Healthy Feet

Ten Toe Tips for Healthy Feet
Dressed up, dressed down, propped up or running around town, feet bear the brunt of our hectic lives. Take care to make sure you have healthy feet that stay at their best at all times.

1 - Wash your feet in warm water every day.

Wash Your Feet

Make sure the water is not too hot by testing the temperature with your elbow. Try not to soak your feet but if you do, do not soak them for more than 3 to 4 minutes. Soaking causes macerated skin, which breaks down more easily and doesn’t heal well. Also, dry your feet well, especially between your toes.

2 - Check your feet every day.

Foot Inspection

Look for cuts, sores, blisters, redness, calluses, or other possible injury or signs of excessive rubbing or pressure from shoes. Checking every day is even more important if you have nerve damage or poor blood flow. If you cannot bend over or pull your feet up to check them, use a mirror. If you cannot see well, ask someone else to check your feet. Contact your physician immediately if any of these signs are found.

3 - If your skin is dry, rub lotion on your feet after you wash and dry them.

FH3-Lotion 200

Do not put lotion between your toes. Lubricate the entire foot. Suitable lubricants include olive oil, any vegetable oil, vitamin E oil, emu oil, mink oil, and emulsified lanolin. Many oils and lotions that contain products as major ingredients are available commercially. Do not use petroleum jelly (Vaseline), mineral oil, or baby oil. These products are not absorbed by the skin. The exception to this would be if you swim regularly for exercise. Before getting in the water, rub petroleum jelly on your feet to protect them from the water. After leaving the water, remove the petroleum jelly with a towel. If the skin of your feet is dry, your cardiologist should try to avoid medicines called beta blockers for hypertension or heart disease, as these can inhibit perspiration that moistens the feet.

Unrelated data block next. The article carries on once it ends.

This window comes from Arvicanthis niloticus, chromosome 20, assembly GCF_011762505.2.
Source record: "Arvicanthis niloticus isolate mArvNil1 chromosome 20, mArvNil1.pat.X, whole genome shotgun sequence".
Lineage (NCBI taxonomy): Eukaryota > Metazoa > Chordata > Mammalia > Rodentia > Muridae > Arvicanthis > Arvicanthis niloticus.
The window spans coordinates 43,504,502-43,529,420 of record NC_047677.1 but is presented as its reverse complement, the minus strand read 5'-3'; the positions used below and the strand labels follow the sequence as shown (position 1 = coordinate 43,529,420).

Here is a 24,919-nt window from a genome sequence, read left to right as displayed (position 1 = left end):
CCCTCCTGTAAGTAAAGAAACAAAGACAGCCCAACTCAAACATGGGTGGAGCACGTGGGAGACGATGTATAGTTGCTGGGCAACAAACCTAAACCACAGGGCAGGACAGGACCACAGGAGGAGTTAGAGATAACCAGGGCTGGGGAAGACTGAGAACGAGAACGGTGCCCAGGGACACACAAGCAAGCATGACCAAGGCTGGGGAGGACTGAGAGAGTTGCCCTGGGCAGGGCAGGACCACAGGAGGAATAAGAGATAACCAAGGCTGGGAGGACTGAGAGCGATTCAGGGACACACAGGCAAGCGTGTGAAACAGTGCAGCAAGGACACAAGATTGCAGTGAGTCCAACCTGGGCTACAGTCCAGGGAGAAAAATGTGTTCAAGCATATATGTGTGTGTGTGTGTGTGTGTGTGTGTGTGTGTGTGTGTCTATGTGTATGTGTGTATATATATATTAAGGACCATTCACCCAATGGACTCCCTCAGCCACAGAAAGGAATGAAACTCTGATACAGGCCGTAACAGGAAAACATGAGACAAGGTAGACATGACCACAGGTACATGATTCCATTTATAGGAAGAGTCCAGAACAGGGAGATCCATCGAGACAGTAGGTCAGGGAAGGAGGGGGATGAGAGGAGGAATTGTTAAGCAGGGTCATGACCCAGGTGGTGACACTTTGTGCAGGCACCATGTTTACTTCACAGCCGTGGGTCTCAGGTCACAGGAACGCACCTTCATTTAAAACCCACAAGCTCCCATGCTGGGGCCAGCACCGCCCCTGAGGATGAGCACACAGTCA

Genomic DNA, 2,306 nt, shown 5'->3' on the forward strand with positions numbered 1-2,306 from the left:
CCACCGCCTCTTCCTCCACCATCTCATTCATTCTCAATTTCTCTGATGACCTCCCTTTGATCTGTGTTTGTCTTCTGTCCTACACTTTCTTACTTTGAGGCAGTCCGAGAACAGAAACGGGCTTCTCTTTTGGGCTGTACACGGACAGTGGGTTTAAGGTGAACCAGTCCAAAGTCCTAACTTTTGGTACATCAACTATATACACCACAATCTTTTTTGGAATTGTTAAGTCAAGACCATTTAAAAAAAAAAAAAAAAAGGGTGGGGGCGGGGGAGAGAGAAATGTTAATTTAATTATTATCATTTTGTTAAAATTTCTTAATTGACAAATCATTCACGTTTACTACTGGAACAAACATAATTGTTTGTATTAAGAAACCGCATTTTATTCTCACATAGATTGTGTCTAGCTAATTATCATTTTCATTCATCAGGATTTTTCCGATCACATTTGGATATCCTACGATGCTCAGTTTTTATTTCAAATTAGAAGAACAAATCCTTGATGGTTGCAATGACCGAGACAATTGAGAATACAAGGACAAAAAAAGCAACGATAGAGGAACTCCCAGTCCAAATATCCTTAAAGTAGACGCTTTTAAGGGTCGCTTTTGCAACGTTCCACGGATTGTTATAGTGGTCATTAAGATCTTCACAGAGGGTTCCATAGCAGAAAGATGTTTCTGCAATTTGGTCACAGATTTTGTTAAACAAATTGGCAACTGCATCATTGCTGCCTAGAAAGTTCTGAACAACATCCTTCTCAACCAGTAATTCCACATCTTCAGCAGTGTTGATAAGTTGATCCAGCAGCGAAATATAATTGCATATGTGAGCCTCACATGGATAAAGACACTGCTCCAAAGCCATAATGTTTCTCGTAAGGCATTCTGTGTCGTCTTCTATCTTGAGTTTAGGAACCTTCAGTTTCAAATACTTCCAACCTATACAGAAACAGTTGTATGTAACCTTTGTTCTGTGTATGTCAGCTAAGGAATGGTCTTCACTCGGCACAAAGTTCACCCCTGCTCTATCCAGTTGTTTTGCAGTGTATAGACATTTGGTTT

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Last Modified Date: November 27, 2012

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by Brenda Bell
As I mentioned in an earlier post, one of the benefits that made it cost-effective for me to go with the real healthcare (HSA) plan rather than the phony (HRA) plan is that my company is now covering "preventative" medicines at $0 copay. The formulary for these, as stated by CVS/Caremark (my pharmacy benefits provider), covers all test strips, lancets, and control solutions. I dutifully get my doctor to write up prescriptions for all of my testing needs, submit...
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